'Unfailingly courteous and generous' - Poet and critic Anthony Cronin dies aged 88
Tributes have been paid to poet and critic Anthony Cronin who has died, aged 88.
Mr Cronin, who wrote a column on poetry for the Sunday Independent, was described as an "iconic figure in Irish letters, an impassioned and incisive commentator on politics and culture, and one of the most influential of Irish writers during a long and varied life".
Born in Enniscorthy in 1928, Mr Cronin was already a noted poet and critic while still a student in UCD.
He went on to publish 14 volumes of poetry, acclaimed biographies of Flann O’Brien and Samuel Beckett, the novels The Life of Riley and Identity Papers, a number of books of essays, and a memoir of literary Dublin in the mid 20th century, Dead As Doornails.
He was editor of The Bell magazine, and was also literary editor of the London journal, Time and Tide.
His Irish Times column, ‘Viewpoint’, was published between 1973 and 1980.
Most recently he wrote a column on poetry for the Sunday Independent.
Sunday Independent Editor Cormac Bourke said: “Anthony Cronin was a poet and philosopher; he was an intellectual powerhouse of the 20th Century. One of the must influential culture figures in modern Ireland, he was a regular contributor to the Sunday Independent across three decades, including his popular weekly poetry column.
“It was an honour to have him continue to grace the pages of the Sunday Independent and we will be proud to publish his final selection for that column this Sunday. Our deepest condolences to his wife Anne and daughter Sarah – and his many colleagues and friends.”
Sunday Independent Literary Editor Madeleine Keane said: "I'm very saddened to hear about the death of Anthony Cronin. Receiving his Sunday poem each week was a joy because it was always fascinating to see what emerged from that formidable mind of his. It has been a great privilege to work with him for the last 14 years. My deepest sympathies to his family and most especially to his wife Anne Haverty."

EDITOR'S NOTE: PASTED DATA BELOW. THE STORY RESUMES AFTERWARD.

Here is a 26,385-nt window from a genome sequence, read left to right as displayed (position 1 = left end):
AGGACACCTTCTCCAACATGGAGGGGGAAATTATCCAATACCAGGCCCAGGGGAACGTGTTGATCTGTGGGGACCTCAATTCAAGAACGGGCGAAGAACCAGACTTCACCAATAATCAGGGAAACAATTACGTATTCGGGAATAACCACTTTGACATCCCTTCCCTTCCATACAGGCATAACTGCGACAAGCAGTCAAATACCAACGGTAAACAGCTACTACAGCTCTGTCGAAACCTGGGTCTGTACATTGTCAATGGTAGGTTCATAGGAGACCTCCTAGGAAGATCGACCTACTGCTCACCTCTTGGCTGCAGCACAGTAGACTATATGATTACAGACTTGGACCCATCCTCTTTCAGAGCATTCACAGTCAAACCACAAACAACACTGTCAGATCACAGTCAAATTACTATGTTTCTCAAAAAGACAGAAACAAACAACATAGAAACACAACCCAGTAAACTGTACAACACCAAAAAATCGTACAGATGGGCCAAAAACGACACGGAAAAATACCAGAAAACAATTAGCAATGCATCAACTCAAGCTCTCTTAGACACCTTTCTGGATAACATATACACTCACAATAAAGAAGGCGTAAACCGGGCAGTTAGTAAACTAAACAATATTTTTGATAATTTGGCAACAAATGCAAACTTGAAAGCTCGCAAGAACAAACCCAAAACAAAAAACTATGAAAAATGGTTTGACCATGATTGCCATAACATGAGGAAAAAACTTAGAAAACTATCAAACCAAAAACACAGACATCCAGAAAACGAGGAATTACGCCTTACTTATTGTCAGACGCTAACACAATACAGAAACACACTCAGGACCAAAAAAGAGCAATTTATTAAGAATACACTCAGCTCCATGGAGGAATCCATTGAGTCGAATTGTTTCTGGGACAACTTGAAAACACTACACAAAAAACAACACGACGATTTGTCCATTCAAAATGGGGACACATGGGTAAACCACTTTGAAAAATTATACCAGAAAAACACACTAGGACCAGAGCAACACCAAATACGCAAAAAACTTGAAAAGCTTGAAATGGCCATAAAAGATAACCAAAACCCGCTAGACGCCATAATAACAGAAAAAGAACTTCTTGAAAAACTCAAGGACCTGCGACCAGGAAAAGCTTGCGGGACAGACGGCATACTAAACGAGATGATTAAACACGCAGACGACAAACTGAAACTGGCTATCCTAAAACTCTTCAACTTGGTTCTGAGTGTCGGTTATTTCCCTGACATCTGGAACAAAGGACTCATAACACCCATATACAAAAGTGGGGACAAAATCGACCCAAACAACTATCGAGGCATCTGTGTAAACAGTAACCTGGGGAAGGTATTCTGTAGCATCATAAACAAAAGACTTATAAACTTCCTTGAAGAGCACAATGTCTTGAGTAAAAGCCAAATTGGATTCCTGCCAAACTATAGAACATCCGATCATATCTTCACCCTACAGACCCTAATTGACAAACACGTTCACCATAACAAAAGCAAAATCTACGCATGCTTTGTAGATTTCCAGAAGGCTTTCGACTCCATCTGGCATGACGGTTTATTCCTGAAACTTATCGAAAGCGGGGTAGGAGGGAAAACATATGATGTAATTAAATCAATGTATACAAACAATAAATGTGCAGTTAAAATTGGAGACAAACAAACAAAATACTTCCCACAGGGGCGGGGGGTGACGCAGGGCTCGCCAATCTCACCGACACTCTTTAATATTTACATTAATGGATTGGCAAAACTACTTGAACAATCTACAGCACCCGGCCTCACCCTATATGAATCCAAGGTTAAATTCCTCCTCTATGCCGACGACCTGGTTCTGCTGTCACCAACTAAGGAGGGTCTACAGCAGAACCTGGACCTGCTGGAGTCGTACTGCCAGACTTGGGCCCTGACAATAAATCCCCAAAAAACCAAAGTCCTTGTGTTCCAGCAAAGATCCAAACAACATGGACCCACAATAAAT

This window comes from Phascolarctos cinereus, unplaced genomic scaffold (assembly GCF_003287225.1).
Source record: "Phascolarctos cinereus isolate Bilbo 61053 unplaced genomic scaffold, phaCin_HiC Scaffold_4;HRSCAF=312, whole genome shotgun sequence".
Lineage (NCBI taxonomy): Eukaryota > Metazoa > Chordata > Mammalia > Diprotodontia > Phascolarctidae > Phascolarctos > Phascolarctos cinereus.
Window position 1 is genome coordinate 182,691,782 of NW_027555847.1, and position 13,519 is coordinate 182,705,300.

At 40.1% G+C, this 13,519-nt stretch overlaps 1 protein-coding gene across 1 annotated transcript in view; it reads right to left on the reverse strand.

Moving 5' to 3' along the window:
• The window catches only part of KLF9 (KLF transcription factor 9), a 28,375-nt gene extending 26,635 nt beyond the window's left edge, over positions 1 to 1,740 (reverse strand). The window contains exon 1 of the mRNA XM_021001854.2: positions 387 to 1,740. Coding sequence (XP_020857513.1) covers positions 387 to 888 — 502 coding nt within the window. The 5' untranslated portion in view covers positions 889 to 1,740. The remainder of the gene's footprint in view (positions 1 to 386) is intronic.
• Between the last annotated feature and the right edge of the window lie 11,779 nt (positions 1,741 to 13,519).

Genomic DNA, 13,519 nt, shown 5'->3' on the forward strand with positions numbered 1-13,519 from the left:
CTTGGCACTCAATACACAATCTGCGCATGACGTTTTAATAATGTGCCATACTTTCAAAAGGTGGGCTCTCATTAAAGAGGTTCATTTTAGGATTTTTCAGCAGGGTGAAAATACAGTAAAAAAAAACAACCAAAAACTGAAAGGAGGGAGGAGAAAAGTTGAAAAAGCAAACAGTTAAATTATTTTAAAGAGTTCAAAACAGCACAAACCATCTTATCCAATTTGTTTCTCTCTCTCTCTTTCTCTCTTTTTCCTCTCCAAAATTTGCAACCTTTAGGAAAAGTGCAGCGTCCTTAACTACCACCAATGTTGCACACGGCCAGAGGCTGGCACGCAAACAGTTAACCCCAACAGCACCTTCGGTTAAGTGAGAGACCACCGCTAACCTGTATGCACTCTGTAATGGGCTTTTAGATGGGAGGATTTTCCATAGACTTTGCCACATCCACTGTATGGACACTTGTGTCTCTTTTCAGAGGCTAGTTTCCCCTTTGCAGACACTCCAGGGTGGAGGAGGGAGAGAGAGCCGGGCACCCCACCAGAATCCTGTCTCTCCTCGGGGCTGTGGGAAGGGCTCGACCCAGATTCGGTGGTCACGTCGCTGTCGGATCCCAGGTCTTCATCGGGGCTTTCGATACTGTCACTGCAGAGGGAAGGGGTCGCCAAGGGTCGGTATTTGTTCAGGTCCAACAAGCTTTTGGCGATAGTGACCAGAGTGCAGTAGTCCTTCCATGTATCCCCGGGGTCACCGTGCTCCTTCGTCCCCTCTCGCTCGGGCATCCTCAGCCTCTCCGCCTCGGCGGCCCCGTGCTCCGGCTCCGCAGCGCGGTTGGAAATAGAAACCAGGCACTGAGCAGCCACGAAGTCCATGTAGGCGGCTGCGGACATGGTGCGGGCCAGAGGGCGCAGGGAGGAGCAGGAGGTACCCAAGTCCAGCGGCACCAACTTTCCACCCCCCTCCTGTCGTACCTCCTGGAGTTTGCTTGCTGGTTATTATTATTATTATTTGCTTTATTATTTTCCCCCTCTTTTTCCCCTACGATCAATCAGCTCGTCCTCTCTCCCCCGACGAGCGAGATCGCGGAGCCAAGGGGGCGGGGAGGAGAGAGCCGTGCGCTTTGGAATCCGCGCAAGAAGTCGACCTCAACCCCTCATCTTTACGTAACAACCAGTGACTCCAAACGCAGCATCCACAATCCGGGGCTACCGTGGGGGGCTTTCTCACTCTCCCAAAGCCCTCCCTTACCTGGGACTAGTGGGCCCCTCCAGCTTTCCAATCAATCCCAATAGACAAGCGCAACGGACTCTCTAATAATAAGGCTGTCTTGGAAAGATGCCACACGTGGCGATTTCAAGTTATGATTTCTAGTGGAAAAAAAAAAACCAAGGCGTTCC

Speaking today, Sheila Pratschke, Chair of the Arts Council said: “Tony Cronin was a rare example of the public intellectual in Irish life — committed, fearless, rigorous in his thought, and unashamedly forthright in his advocacy of what he thought right and good. Appalled by the penury faced by so many senior Irish artists in their later years, he persuaded then Taoiseach Charles Haughey, to whom he was cultural advisor, to establish Aosdána, an independent affiliation of artists which recognises significant achievement by artists in all disciplines.
"He served from its inception on the Toscaireacht, the steering committee, of the organisation. He was conferred with the high honour of Saoi by that body in 1993, joining among other luminaries Samuel Beckett, Seamus Heaney, Sean Ó Faoláín, Mary Lavin, Tony O’Malley and Brian Friel.
"Unfailingly courteous and generous in his dealings with others, and particularly kind to emerging younger writers, Cronin held himself to the highest standard in his literary production. The poems were ever and always at the heart of his work, being unashamedly modernist in their rigour, sometimes bleak, but always forgiving and always passionately humane.”
He is survived by his wife Anne and daughter Sarah.